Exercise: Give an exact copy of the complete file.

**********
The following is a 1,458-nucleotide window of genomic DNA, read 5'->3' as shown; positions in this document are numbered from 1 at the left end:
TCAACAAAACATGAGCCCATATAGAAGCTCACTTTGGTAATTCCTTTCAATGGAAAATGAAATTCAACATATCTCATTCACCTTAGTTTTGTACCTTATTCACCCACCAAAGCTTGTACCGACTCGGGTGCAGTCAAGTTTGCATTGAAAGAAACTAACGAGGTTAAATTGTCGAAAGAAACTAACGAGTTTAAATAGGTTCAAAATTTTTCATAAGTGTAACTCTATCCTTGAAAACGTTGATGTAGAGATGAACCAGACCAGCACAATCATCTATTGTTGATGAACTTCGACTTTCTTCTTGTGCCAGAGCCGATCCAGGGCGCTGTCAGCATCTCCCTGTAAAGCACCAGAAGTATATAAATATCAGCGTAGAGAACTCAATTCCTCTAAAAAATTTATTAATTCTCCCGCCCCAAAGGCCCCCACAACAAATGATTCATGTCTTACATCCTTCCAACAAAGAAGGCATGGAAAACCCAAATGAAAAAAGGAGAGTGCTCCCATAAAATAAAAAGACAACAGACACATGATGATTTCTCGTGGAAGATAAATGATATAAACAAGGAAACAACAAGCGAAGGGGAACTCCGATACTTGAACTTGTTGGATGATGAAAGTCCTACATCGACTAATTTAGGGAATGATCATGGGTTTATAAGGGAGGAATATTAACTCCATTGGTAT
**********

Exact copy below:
The following is a 1,458-nucleotide window of genomic DNA, read 5'->3' as shown; positions in this document are numbered from 1 at the left end:
TCAACAAAACATGAGCCCATATAGAAGCTCACTTTGGTAATTCCTTTCAATGGAAAATGAAATTCAACATATCTCATTCACCTTAGTTTTGTACCTTATTCACCCACCAAAGCTTGTACCGACTCGGGTGCAGTCAAGTTTGCATTGAAAGAAACTAACGAGGTTAAATTGTCGAAAGAAACTAACGAGTTTAAATAGGTTCAAAATTTTTCATAAGTGTAACTCTATCCTTGAAAACGTTGATGTAGAGATGAACCAGACCAGCACAATCATCTATTGTTGATGAACTTCGACTTTCTTCTTGTGCCAGAGCCGATCCAGGGCGCTGTCAGCATCTCCCTGTAAAGCACCAGAAGTATATAAATATCAGCGTAGAGAACTCAATTCCTCTAAAAAATTTATTAATTCTCCCGCCCCAAAGGCCCCCACAACAAATGATTCATGTCTTACATCCTTCCAACAAAGAAGGCATGGAAAACCCAAATGAAAAAAGGAGAGTGCTCCCATAAAATAAAAAGACAACAGACACATGATGATTTCTCGTGGAAGATAAATGATATAAACAAGGAAACAACAAGCGAAGGGGAACTCCGATACTTGAACTTGTTGGATGATGAAAGTCCTACATCGACTAATTTAGGGAATGATCATGGGTTTATAAGGGAGGAATATTAACTCCATTGGTAT